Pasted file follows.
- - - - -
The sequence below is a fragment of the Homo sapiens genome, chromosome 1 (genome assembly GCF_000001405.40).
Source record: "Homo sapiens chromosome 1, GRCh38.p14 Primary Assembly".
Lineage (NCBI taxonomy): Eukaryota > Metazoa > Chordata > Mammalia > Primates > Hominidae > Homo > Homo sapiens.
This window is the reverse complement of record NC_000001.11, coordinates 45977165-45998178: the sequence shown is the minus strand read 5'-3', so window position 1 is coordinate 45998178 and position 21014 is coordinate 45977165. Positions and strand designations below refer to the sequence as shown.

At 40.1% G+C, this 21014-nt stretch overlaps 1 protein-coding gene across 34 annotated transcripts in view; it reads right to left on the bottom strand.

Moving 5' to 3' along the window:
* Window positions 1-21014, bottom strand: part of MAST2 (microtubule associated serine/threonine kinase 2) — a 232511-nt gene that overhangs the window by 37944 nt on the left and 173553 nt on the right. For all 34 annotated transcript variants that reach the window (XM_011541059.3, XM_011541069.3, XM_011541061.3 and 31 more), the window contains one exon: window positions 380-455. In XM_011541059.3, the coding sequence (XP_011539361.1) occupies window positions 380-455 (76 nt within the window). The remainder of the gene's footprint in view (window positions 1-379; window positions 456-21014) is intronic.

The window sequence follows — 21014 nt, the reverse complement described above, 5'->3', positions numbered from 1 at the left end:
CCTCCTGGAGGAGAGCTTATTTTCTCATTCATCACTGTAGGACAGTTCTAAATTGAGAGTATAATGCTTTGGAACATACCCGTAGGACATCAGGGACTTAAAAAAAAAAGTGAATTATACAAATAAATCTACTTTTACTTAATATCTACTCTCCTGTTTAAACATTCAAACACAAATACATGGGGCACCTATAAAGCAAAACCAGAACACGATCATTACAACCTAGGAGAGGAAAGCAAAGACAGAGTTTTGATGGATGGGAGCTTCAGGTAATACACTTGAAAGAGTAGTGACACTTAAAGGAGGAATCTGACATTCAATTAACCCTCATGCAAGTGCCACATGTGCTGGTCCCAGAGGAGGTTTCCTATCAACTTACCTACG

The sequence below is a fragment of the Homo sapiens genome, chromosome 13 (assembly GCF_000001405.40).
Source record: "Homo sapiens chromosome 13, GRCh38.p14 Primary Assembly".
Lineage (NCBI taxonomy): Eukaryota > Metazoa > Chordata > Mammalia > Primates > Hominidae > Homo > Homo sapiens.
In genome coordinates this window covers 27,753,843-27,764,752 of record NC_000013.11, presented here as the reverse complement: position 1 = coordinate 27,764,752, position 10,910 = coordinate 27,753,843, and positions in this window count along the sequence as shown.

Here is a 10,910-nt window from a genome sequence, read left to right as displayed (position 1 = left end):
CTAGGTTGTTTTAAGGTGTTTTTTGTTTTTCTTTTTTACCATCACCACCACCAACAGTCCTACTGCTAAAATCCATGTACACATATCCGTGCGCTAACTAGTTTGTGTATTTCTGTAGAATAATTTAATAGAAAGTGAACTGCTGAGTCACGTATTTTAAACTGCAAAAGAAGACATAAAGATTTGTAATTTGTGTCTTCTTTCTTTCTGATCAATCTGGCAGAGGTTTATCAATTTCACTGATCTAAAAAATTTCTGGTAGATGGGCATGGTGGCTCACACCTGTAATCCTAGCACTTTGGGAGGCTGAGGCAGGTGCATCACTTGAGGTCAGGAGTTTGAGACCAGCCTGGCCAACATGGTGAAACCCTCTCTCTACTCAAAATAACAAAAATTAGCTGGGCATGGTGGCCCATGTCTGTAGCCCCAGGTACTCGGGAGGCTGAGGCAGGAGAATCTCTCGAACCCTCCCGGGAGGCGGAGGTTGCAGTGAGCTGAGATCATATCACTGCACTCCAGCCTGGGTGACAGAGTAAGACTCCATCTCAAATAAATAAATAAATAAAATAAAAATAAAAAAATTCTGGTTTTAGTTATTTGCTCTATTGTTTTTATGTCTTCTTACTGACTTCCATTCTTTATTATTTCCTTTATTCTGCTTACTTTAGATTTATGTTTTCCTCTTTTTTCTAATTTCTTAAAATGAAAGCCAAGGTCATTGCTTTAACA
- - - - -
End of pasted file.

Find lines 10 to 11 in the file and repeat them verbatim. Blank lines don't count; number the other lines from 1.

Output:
The sequence below is a fragment of the Homo sapiens genome, chromosome 13 (assembly GCF_000001405.40).
Source record: "Homo sapiens chromosome 13, GRCh38.p14 Primary Assembly".